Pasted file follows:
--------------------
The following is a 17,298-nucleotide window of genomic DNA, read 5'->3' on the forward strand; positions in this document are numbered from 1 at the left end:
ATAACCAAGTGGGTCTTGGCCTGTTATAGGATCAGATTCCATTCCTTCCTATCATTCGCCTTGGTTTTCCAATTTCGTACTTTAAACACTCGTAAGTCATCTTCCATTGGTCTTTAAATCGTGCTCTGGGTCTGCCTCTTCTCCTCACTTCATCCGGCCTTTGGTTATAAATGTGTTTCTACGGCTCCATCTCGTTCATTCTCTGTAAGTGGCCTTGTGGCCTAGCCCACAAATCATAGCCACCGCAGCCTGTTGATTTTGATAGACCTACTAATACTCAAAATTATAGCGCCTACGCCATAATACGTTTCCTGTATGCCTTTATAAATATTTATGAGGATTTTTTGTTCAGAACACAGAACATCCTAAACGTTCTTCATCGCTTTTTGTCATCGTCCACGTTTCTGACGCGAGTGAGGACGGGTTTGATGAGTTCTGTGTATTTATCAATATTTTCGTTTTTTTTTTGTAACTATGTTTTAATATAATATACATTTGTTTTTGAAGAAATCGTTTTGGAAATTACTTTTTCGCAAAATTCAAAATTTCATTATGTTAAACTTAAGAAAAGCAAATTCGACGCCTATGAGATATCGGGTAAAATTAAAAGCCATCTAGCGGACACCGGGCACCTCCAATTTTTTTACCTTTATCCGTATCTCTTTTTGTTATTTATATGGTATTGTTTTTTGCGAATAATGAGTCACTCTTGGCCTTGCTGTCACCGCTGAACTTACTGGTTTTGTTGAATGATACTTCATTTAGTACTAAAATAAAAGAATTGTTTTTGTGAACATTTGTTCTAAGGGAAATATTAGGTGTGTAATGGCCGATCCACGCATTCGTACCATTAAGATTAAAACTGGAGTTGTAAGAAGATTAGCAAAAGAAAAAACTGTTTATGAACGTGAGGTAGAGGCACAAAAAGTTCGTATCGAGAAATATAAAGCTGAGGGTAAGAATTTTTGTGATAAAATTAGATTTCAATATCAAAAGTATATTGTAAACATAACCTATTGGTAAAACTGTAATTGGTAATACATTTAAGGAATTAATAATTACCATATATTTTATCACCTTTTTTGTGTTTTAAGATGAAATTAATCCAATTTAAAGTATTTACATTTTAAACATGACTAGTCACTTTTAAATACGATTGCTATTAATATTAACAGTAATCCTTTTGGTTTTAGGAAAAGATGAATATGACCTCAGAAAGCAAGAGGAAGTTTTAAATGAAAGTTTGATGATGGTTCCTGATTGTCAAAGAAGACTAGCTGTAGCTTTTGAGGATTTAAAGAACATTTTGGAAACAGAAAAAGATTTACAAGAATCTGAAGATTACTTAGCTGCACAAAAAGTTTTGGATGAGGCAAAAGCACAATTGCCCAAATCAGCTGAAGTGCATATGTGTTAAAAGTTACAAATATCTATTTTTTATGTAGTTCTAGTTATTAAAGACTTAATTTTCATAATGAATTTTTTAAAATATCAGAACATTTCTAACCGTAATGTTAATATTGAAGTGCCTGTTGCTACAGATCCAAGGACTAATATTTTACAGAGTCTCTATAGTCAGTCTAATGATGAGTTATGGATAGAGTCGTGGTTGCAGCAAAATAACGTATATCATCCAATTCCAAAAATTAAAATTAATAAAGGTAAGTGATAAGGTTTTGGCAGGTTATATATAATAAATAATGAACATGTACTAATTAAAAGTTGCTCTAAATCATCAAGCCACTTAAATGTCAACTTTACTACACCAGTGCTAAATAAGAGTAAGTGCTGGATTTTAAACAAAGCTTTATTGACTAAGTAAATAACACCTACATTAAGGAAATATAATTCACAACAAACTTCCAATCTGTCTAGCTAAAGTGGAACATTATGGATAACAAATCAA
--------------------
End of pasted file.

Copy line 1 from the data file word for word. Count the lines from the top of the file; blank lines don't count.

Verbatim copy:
The following is a 17,298-nucleotide window of genomic DNA, read 5'->3' on the forward strand; positions in this document are numbered from 1 at the left end: